It's been a great year for Loueyville.  Man, I love this blog and the doors-- personal and "professional"-- it's opened for me.  I've said it before, and I will say it again, I'm sure: 80% of my life in Louisville-- the friends I've made and the cool ass things I've done are thanks to this blog and to my Twitter presence.  Although I didn't make any really close friends, I had a great time meeting one blog-follower/Twitter-friend each week during my Lenten Promise.  And I plan to repeat that promise again this year.  The blog/Twitter helped me take people I didn't know to shows at Actors Theater and the Kentucky Center.  It also allowed me to have my first ticket contest and treat two great couples to the Cirque Dreams Holidaze show at the Palace this winter.  I LOVE that Loueyville is featured on the home page of the Possibility City website; it makes me so proud.  This little labor of love is a huge blessing in my life, and it's been a highlight of 2010 to keep plugging away at it.

    Speaking of the blog, I have to admit that perhaps the best thing that I have done in service to the blog is cover the HullabaLOU Festival at Churchill Downs.  I know the event lost a Bieberload of money, and I am so sorry that it will not be coming back next year (read my posts re: why I think they were wrong to throw in the towel), but I had a damned fine time at HullabaLOU.  Great performances, sometimes from unexpected talent.  Not to mention the fact that it was the first time that I felt like I was "big girl press" = free tickets, parking passes, buffets, access to performers (though I was too shy to pipe up during the press conferences).  A milestone, indeed.  And a good time in general.

    That being said, I can't underestimate the impact that having press passes to all of the Humana Festival plays had on me. I was thrilled beyond thrilled to attend every single play during the Humana Festival run.  And actually, I've hit every Actors play this year save A Christmas Story, which I caught last year.  We are so lucky to have Actors.  I am insanely lucky to have people at Actors who view my blog as honest-to-goodness "press."  Likewise the Broadway Across America folks at the Kentucky Theater.  Who on God's green earth would have thought one of my theater highlights for the year would have been Legally Blonde?! But it was! So. Hugely. Fun.

    I moved to my neighborhood, the Original Highlands, because it seemed like the best 'hood in the city.  And lo and behold, this place gets better every year.  Sure we lose a place or two (Barret Bar, I'm thinking of you!) but we gain so much more.  Papalino's and the Holy Grale have vastly improved my quality of life this year.

    My New Year's wish for 2011 = Original Highland's Neighborhood Association, please back the eff off of great places like the Grale and the Monkey Wrench and let 'em have their 4am licenses.  It's embarrassing to put the brakes on quality businesses like these.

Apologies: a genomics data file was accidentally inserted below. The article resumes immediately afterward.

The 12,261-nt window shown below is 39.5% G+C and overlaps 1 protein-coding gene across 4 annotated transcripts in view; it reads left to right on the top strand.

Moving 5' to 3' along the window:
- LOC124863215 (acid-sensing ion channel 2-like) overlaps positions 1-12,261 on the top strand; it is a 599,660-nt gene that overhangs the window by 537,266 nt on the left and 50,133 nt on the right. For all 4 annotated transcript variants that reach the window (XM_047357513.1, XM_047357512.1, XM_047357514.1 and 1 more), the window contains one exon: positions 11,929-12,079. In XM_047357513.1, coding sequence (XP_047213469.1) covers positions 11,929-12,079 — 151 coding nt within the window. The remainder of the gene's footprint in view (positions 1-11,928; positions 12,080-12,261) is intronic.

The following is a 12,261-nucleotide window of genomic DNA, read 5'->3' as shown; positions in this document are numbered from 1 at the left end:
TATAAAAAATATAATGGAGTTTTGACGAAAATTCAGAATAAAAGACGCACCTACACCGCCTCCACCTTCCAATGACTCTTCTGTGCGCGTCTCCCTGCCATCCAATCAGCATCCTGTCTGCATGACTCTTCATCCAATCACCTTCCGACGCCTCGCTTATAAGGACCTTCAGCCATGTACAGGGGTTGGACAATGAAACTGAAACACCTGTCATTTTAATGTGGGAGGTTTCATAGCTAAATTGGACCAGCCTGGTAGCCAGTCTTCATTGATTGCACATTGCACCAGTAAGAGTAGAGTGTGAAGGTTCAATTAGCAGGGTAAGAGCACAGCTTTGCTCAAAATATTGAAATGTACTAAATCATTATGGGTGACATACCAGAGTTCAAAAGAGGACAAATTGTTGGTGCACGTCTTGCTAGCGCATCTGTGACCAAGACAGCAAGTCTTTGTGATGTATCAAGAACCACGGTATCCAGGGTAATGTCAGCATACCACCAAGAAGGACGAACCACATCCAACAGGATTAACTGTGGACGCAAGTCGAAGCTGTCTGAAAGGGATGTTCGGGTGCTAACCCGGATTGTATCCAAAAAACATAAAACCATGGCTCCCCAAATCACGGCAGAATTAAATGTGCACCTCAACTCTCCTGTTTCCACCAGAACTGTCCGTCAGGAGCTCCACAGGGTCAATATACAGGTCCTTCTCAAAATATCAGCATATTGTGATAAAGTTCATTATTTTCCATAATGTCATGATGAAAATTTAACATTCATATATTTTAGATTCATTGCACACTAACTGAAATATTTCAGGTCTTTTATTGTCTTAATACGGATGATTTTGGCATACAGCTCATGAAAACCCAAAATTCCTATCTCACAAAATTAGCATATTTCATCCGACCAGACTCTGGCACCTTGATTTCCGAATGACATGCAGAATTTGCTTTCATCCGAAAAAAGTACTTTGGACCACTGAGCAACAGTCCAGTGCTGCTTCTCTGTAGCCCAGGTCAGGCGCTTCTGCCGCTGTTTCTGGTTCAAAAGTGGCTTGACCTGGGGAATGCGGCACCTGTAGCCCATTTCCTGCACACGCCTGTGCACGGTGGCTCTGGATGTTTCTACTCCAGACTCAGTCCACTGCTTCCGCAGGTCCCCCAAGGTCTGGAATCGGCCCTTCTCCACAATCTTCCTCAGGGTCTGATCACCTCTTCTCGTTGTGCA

As I said, I can't do "top ten" lists, but I can tell you some of my favorites.
    • Music-wise: My favorite album of 2010 is Trombone Shorty's Backatown.  Seriously, I dare you to listen to the first 60-seconds of the CD and NOT want to boogie. Im-possible!  Also: Cee-Lo Green's Ladykillers.  His "F++k You" is the song of the year, in my opinion.  
    • Movie-wise: I see a lot of movies, and I know my tastes are strange.  But no movie really tweaked me this year.  Not one. Honestly, I think the best movie I saw in 2010 is How to Train Your Dragon.    
    • TV-wise: I'm still madly in love with Modern Family and Parenthood.  But you can't ever go wrong with watching an episode of Castle or the Closer.  I have to admit, for the 2010 season, I'm just loving the heck out of Raising Grace.  Man, I miss LOST something awful.
    Overall, 2010 was a pretty good year.  I'm not particularly sad to see it go, but I had a lot of great times. My Louisville family of friends is full of spectacularly smart, funny, nerdy people (yeah, I'm looking at you!), and I've enjoyed their company heaps this year.

    Bonus favorite pop culture thing: The Man of My 2010 is Craig Ferguson. He's friends with the Mythbusters, he hosted Shark Week, and he put on a hell of a live show in Cincy this year.  He has a robot sidekick, for godssake!  You can have all the Team Coco you want; I am firmly in the camp of Team @CraigyFerg.  

    And Bonus bonus favorite pop culture thing:  Nothing had made me smile and laugh as hard this year as Craig Ferguson's "Secretariat" schtick.  It never gets old.  Add a little Kristen Bell or Neil Patrick Harris to the mix, and it's sublime.  Watch here.  

    Happy New Year, Louisvillagers.  Love you guys.  

    xxoo Lou